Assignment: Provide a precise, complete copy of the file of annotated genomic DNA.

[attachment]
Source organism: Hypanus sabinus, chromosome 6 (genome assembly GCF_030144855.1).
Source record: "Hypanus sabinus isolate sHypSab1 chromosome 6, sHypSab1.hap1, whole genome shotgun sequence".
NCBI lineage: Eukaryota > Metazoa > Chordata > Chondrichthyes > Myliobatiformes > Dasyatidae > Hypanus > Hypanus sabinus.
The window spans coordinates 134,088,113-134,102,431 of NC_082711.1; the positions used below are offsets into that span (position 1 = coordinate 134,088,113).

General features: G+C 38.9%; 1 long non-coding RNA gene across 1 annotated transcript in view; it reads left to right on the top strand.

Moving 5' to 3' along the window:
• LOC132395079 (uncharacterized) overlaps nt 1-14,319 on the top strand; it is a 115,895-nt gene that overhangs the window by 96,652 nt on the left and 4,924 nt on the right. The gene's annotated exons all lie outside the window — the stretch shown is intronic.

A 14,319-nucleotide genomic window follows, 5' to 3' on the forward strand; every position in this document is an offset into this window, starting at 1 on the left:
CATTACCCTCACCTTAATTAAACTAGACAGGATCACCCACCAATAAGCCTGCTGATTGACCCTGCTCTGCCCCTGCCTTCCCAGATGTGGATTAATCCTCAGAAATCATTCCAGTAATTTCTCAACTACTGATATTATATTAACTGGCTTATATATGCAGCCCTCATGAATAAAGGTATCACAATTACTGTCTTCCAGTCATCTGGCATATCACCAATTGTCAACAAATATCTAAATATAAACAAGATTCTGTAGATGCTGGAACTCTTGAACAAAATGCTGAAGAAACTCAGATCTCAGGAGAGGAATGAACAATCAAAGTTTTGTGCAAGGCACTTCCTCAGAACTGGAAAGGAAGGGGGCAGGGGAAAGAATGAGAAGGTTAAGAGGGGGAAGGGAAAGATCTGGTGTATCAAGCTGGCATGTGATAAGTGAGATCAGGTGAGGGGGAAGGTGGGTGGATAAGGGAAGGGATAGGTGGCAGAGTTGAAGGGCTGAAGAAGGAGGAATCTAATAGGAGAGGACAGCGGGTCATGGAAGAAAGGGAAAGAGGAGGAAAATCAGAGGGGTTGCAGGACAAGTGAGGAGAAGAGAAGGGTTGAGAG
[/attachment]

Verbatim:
Source organism: Hypanus sabinus, chromosome 6 (genome assembly GCF_030144855.1).
Source record: "Hypanus sabinus isolate sHypSab1 chromosome 6, sHypSab1.hap1, whole genome shotgun sequence".
NCBI lineage: Eukaryota > Metazoa > Chordata > Chondrichthyes > Myliobatiformes > Dasyatidae > Hypanus > Hypanus sabinus.
The window spans coordinates 134,088,113-134,102,431 of NC_082711.1; the positions used below are offsets into that span (position 1 = coordinate 134,088,113).

General features: G+C 38.9%; 1 long non-coding RNA gene across 1 annotated transcript in view; it reads left to right on the top strand.

Moving 5' to 3' along the window:
• LOC132395079 (uncharacterized) overlaps nt 1-14,319 on the top strand; it is a 115,895-nt gene that overhangs the window by 96,652 nt on the left and 4,924 nt on the right. The gene's annotated exons all lie outside the window — the stretch shown is intronic.

A 14,319-nucleotide genomic window follows, 5' to 3' on the forward strand; every position in this document is an offset into this window, starting at 1 on the left:
CATTACCCTCACCTTAATTAAACTAGACAGGATCACCCACCAATAAGCCTGCTGATTGACCCTGCTCTGCCCCTGCCTTCCCAGATGTGGATTAATCCTCAGAAATCATTCCAGTAATTTCTCAACTACTGATATTATATTAACTGGCTTATATATGCAGCCCTCATGAATAAAGGTATCACAATTACTGTCTTCCAGTCATCTGGCATATCACCAATTGTCAACAAATATCTAAATATAAACAAGATTCTGTAGATGCTGGAACTCTTGAACAAAATGCTGAAGAAACTCAGATCTCAGGAGAGGAATGAACAATCAAAGTTTTGTGCAAGGCACTTCCTCAGAACTGGAAAGGAAGGGGGCAGGGGAAAGAATGAGAAGGTTAAGAGGGGGAAGGGAAAGATCTGGTGTATCAAGCTGGCATGTGATAAGTGAGATCAGGTGAGGGGGAAGGTGGGTGGATAAGGGAAGGGATAGGTGGCAGAGTTGAAGGGCTGAAGAAGGAGGAATCTAATAGGAGAGGACAGCGGGTCATGGAAGAAAGGGAAAGAGGAGGAAAATCAGAGGGGTTGCAGGACAAGTGAGGAGAAGAGAAGGGTTGAGAG